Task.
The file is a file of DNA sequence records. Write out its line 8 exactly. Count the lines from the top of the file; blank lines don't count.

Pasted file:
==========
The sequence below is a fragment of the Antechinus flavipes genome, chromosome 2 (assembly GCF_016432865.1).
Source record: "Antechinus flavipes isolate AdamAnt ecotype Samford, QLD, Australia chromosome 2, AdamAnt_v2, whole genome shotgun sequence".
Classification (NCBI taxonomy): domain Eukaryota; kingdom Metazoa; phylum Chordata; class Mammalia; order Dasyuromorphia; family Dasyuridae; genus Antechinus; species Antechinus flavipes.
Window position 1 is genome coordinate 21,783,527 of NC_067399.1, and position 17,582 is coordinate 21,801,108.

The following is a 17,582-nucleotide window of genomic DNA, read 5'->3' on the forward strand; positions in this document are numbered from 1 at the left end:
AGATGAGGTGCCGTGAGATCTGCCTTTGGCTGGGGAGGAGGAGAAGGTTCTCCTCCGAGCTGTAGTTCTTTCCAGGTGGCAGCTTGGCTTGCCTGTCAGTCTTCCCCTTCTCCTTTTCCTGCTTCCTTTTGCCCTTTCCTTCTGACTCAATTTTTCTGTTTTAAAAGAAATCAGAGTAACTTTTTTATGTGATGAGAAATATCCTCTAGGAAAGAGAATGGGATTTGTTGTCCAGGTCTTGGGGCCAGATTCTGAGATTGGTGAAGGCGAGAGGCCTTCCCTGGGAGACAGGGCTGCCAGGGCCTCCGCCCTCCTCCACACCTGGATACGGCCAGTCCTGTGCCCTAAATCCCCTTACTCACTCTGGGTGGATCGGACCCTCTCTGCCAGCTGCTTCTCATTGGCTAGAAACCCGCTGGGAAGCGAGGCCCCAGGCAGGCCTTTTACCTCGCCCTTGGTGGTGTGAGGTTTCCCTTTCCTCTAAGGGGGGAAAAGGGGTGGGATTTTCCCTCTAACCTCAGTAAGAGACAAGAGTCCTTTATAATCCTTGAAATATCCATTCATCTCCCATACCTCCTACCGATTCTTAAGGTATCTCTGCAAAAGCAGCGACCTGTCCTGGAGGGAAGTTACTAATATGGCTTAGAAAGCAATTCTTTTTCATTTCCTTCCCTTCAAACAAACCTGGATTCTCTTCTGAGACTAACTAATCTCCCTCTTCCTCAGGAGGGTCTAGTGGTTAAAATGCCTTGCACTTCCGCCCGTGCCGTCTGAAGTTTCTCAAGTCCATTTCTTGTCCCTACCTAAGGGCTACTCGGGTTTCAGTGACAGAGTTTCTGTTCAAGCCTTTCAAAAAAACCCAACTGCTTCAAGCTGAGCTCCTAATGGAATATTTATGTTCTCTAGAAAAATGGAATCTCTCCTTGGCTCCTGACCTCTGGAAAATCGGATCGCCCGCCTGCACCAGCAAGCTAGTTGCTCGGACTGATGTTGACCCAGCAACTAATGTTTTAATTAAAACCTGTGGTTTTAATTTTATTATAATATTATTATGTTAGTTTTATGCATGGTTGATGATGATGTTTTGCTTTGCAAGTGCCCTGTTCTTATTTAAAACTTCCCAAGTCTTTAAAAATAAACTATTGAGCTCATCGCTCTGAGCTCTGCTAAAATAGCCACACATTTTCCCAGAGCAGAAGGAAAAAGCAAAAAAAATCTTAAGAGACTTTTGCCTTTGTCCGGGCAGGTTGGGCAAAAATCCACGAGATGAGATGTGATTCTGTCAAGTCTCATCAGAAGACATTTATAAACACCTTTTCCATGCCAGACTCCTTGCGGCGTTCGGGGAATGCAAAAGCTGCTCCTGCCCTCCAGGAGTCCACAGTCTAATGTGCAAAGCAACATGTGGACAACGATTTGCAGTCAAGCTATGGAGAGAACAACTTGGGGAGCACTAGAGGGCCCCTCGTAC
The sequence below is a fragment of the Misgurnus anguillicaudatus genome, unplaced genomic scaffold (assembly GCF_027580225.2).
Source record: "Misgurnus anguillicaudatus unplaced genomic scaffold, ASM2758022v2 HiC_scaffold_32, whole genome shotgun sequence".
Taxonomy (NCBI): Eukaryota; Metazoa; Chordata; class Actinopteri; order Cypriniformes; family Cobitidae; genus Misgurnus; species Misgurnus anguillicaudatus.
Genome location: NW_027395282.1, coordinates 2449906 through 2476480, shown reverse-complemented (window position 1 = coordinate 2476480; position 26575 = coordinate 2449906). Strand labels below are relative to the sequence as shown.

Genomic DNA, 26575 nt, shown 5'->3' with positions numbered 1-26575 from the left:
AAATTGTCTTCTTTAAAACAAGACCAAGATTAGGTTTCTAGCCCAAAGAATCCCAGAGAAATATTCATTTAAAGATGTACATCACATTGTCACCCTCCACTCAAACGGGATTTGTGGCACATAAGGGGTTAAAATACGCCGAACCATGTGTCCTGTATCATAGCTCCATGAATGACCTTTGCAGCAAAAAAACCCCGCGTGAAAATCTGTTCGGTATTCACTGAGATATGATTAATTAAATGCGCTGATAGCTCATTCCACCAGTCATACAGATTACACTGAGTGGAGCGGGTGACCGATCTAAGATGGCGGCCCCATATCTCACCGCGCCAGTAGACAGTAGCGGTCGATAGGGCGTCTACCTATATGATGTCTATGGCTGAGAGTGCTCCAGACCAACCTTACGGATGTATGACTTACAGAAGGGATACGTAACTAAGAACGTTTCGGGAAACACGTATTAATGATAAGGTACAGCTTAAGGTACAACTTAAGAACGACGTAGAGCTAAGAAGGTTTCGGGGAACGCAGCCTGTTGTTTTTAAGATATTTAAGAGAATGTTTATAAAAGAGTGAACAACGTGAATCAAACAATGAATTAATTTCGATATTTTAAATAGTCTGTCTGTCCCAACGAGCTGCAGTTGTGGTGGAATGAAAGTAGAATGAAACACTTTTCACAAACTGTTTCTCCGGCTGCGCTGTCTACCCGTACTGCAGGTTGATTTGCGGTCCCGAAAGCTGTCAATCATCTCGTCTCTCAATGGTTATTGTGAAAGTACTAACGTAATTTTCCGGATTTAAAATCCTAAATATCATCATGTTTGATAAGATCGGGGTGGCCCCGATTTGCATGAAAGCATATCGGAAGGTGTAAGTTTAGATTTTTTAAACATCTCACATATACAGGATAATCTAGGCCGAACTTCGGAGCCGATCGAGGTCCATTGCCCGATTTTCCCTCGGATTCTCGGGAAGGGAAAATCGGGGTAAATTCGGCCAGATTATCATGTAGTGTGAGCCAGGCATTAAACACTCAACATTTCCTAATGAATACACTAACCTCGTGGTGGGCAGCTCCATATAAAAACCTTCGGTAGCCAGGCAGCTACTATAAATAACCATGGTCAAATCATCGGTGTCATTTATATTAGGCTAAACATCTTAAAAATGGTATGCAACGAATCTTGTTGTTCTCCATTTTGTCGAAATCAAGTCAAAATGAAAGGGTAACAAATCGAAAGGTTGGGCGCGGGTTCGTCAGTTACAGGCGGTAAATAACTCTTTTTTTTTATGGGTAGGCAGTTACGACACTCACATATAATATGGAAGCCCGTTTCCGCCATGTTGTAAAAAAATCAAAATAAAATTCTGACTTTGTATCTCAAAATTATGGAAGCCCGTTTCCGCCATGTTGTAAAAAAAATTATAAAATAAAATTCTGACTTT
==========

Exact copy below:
Source record: "Misgurnus anguillicaudatus unplaced genomic scaffold, ASM2758022v2 HiC_scaffold_32, whole genome shotgun sequence".